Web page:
Hotel Eggers Gothenburg Europe

Gothenburg Travel Diary: Day 1

My weekend in Gothenburg is sadly already over and I’m currently back home to my reality. Gothenburg treated me and Sandra very well and I already want to go back. We arrived in Gothenburg on Friday afternoon and walked straight to our hotel which was Hotel Eggers. We wanted an experience and not just feeling like our hotel was the place we went to just for sleeping. And Hotel Eggers delivered! What an experience! A hotel review will be up shortly because it deserves its own post.

Hotel Eggers Gothenburg

After we checked in to our amazing room we headed out on the town as the kids say. We went to meet up with fellow travel influencer Isabelle aka ThatSwedishTraveller for some pizza and beer at Brewers Beer Bar. Neither me or Sandra are big fans of beer so I had a glass of rosé wine and she had a cider. We ordered sourdough pizza and it was sooooo good! I’m not even exaggerating it was one of the best pizzas I’ve ever had. Mine was with cauliflower-sauce as a base instead of tomato sauce and then topped with four kinds of cheese, spinach, pea sprouts and garlic sauce. Sandra had one with some sort of ham, cheese and fresh tomato I think. Let’s just say that we were not disappointed.

READ MORE: Things To Know Before You Visit Sweden

Brewers Beer Bar Gothenburg

After our pizzas we headed to another pub to drink beer (cider for us weaklings). The plan was to have something to drink then head to an outdoor concert with Isabelle and her friend Amanda. But you know, we are rookies in Gothenburg. Gothenburg has a rumor about it that it always rains. We looked at the weather reports before hand and didn’t see any rain on the forecast so we didn’t bring raincoats. ROOKIE MISTAKE. It rained. The entire evening and night. So we decided to skip the concert and head back to the hotel for an early night. Sandra is my cousin and best friend and since we live so far away from each other we rarely get to hang out. So it was so nice just to hang out in our beautiful room and talk for the rest of the evening.

Sweden

Things To Know Before You Visit Sweden

IKEA, Abba, Spotify and northern lights are usually things that come to mind when you’re thinking about Sweden. But it is so much more than that and traveling to this beautiful country should be on your bucket list by now! Sweden has a population of about 10 million inhabitants and is a very long, skinny country, this is very important to remember for later. Sweden offers beautiful nature, interesting history and a variety of foods but there are some things you should know before visiting this interesting Scandinavian country.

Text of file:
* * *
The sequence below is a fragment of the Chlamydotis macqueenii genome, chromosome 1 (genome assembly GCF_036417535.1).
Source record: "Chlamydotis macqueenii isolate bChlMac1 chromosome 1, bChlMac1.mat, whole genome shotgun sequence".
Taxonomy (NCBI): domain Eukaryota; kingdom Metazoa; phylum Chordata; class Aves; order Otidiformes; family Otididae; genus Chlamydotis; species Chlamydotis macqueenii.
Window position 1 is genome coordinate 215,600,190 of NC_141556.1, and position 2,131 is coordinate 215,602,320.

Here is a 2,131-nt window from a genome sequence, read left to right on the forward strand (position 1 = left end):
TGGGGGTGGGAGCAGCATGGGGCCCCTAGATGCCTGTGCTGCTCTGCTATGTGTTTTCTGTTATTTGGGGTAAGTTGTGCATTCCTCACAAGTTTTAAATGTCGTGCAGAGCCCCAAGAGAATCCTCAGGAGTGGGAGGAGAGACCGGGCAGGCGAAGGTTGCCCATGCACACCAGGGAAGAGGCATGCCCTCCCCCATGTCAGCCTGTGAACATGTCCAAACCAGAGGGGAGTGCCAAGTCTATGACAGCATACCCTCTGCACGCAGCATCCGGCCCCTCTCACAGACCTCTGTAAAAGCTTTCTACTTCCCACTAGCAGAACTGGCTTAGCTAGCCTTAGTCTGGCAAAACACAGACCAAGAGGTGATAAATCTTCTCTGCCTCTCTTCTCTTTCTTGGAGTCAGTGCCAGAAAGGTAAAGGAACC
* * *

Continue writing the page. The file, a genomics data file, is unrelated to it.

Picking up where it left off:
At one of my favorite places down south; Kullaberg.

Getting around in Sweden

Whilst visiting getting around is easy. Sweden has a great railway-system that connects almost every major city in the country. The down side of traveling by train can be that it’s very expensive if you don’t book beforehand and it also takes quite a long time. SJ is the biggest railway company and where you can find tickets from all stations in Sweden. Taking the train from Malmö in the south to Kiruna in the north takes about 20hrs and you have to change trains a couple of time. But if you’re going from Gothenburg to Stockholm the train is definitely the way to go!

As I said earlier, Sweden is tall and skinny. Traveling from west to east is not a big deal, but north to south takes several hours. Another way to get around is by plane, this is what I recommend if you’re traveling from the south to the north or the other way around. BRA is the domestic flight operator in Sweden and is where you should look if you’re interested in flying domestic. Other ways of getting around are FlixBus or Nettbuss.

 

Accommodation

Sweden offers a wide variety of hotels, hostels, AirBnB’s and campgrounds. For finding hotels I recommend Sweden Hotels or Hotels.com. Hotels start from about 600 SEK a night for one adult. For finding hostels the best way is to look at the Swedish Tourist Association they own the majority of the hostels, mountain cabins and mountain stations in Sweden. Also SVIF offers a good amount of hostels. Hostelworld and hostels.com also work in Sweden. Hostels costs from about 200 SEK a night.

If you’re looking to camp in; you’re in luck! Sweden has a law called Allemansrätten, which basically means that you are allowed to camp almost everywhere in the forests. With exception of where there is a sign that says otherwise. But this should be taken with a grain of salt. Don’t camp next to someones house or ruin someones ground. Be respectful. If you want to camp in a camping with your RV or van the easiest way to find campsites are via Camping.

Another favorite; Söderåsen National Park

Eating & drinking